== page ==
Membrane-based, sedimentation-assisted plasma separator from whole blood for clinical tests
High sensitivity, point-of-care clinical tests, such as HIV load, require large volumes of plasma. Centrifugation is widely used for separating plasma from whole blood, but it is not always accessible and can be a limiting factor for point-of-care testing. Current microfluidic systems require extensive blood dilution that adversely affects the limit of detection, which is critical in high sensitivity tests such as viral load detection.
Using size exclusion-based filtration and gravitational sedimentation, researchers in the Bau lab have developed a plasma separator capable of separating plasma from undiluted whole blood within minutes.
The plasma separator consists of an asymmetric, porous, polysulfone membrane housed in a disposable chamber. The vertical design of the device avoids membrane clogging and enables the extraction of plasma volumes without a pump and excessive dilution or wash. The device is fabricated from inexpensive, disposable plastics with a footprint no bigger than a dime. Additionally, the device uses no electricity and has no moving parts.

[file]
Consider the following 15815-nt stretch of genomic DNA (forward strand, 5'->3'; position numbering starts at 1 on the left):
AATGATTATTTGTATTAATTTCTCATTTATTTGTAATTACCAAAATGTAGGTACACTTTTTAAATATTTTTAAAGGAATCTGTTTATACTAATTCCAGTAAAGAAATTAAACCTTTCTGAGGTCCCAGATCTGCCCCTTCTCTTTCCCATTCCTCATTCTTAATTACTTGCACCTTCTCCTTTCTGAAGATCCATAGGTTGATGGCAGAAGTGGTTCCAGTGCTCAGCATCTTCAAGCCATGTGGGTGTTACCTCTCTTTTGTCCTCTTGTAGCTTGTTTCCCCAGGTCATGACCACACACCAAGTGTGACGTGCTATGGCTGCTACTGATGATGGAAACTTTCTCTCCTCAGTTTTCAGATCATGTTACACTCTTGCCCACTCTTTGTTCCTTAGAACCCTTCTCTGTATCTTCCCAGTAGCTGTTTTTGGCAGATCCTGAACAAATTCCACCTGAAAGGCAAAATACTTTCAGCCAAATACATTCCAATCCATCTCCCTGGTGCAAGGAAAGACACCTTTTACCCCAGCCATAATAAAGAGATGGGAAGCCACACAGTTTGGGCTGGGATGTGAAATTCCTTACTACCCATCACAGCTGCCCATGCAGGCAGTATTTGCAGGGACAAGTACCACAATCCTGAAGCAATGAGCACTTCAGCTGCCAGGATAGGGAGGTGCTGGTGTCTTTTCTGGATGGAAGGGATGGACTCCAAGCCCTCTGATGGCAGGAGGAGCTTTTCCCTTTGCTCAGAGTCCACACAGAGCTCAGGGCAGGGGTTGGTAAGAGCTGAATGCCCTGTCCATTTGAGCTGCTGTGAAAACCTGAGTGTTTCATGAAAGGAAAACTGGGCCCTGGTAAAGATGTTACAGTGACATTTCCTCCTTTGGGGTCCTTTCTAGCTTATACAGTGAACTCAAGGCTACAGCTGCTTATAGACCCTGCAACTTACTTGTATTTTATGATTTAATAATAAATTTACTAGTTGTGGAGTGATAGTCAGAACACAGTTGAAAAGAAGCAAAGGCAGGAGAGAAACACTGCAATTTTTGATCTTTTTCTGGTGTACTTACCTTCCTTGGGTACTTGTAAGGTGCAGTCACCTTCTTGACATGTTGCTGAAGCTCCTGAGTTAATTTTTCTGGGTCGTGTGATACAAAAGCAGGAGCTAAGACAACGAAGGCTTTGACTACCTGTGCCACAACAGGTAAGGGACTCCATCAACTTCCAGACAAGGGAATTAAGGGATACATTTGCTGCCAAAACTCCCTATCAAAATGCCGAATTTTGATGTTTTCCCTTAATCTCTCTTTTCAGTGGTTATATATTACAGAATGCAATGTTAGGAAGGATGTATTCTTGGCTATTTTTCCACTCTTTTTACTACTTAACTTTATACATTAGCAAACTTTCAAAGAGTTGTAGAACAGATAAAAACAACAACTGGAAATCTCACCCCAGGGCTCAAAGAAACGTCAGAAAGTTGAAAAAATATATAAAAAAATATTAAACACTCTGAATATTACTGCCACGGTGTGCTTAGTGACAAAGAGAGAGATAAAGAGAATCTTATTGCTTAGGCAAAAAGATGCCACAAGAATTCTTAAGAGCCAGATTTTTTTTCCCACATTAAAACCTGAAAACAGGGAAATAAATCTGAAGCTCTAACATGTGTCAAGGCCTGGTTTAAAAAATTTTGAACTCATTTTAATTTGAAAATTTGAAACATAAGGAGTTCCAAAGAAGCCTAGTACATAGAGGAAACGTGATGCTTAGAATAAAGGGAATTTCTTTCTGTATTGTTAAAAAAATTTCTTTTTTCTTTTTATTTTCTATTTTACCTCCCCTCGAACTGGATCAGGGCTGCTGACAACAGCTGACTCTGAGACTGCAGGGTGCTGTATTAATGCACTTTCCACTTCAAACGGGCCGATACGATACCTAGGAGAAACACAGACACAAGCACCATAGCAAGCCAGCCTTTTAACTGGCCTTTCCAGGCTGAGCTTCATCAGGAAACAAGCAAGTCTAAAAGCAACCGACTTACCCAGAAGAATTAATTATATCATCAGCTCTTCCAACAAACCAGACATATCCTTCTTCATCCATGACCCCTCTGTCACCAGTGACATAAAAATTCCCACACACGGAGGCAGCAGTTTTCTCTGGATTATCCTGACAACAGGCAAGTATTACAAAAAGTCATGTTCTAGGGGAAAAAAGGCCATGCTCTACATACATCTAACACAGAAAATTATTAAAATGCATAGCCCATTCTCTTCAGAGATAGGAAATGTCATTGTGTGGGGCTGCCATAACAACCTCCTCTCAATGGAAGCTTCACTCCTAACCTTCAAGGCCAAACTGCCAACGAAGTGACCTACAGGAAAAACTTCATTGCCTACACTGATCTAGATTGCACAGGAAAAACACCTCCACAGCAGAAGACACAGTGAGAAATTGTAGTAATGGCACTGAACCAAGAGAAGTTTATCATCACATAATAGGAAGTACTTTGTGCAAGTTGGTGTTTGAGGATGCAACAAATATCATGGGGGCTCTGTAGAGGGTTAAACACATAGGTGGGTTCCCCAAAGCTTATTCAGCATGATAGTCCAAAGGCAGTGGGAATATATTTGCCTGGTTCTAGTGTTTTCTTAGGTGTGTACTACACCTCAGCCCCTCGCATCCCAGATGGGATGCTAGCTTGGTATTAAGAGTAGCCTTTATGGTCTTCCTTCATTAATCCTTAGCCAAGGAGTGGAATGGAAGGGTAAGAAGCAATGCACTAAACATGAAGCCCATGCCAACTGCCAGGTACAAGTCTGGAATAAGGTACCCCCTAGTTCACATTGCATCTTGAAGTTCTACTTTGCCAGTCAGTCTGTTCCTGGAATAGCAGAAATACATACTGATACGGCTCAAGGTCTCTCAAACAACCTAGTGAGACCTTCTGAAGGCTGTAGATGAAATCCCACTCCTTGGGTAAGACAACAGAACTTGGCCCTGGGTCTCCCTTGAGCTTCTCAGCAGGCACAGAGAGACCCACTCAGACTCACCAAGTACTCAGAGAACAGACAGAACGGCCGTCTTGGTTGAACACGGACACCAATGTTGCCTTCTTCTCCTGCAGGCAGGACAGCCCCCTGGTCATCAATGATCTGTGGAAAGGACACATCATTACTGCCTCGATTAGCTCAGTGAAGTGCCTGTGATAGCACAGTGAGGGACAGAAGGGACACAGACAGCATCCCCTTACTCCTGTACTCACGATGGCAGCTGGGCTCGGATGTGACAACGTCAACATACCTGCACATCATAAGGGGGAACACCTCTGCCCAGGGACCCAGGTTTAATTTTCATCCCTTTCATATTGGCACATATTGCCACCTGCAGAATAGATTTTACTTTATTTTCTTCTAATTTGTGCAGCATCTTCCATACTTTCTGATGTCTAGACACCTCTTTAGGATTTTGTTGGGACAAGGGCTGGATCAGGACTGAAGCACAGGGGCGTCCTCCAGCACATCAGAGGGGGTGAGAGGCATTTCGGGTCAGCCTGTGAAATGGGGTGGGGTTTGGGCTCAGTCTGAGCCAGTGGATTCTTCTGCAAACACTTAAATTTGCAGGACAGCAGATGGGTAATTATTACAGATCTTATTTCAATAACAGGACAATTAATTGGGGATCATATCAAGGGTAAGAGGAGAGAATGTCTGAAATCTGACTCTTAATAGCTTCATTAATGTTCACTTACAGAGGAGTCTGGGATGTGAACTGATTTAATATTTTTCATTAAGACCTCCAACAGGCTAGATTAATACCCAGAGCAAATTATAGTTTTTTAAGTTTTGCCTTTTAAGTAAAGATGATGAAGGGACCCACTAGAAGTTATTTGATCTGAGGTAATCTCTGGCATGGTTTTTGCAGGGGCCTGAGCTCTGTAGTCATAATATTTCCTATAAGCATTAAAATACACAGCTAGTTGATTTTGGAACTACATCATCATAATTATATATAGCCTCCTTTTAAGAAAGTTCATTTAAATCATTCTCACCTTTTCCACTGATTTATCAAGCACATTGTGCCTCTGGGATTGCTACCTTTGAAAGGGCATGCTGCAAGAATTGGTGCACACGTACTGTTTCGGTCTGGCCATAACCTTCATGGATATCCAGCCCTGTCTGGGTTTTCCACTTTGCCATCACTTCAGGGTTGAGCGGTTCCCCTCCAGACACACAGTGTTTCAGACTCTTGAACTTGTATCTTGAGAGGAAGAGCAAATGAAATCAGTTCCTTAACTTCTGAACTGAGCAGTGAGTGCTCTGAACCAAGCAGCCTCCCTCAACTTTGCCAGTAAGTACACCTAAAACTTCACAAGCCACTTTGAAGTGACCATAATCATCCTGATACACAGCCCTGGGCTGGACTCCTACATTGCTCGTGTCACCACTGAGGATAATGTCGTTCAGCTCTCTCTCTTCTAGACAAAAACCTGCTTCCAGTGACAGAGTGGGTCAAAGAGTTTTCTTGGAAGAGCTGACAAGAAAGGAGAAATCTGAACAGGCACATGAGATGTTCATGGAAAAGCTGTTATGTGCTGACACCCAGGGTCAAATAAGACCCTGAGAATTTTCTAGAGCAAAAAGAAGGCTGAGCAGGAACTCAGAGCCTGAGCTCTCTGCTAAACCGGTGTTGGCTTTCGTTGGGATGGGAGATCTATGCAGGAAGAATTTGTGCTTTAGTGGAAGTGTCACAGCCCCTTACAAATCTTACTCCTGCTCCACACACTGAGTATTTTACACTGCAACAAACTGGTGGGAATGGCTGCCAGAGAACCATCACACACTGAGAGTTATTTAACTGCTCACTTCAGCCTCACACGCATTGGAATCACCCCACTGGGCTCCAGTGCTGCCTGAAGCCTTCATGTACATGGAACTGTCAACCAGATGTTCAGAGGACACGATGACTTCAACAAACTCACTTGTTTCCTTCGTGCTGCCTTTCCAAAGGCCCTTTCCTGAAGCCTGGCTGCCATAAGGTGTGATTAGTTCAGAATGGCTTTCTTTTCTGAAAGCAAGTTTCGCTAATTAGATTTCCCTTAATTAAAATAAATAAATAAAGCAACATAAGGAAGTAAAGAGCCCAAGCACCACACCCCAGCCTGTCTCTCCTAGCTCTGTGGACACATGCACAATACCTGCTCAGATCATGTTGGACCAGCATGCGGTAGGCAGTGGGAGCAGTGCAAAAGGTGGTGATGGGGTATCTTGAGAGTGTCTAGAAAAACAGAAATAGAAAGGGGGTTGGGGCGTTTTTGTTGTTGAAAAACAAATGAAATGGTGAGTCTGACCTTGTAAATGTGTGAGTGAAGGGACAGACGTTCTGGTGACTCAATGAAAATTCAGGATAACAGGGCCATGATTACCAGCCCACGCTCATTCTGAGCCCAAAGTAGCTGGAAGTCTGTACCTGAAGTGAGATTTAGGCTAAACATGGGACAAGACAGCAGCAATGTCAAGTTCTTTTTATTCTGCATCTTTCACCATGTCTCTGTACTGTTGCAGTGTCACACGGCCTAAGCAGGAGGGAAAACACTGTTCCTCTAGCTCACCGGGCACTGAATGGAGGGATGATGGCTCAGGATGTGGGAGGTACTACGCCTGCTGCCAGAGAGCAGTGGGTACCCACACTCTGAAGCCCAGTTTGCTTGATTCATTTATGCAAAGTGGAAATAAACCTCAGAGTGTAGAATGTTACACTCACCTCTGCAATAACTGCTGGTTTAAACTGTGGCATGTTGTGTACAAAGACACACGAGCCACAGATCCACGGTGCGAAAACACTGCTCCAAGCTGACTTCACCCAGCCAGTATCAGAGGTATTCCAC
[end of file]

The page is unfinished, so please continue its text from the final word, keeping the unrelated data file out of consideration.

- Haim H. Bau, Professor of Mechanical Engineering and Applied Mechanics
- Changchun Liu, Assistant Research Professor
- Michael Mauk, Visiting Assistant Clinical Professor
- Low-cost (<$1/test)
- Rapid process
- Easy to administer
- No requirement for electrical power
- Extract large volumes of plasma without clogging
- Self-terminating separation process to prevent hemolysis
- Separate plasma from blood
- Detect viral load when combined with nucleic acid testing on microfluidic chip
- Use in resource-poor regions without trained staff, laboratory facilities, or electricity
Stage of Development:
Prototype developed and in vitro proof-of-concept testing
PCT pending (WO2015095491 A1)
Liu et al. Analytical. Chemistry, 2013, 85 (21), p. 10463–10470.
Docket # 14-6806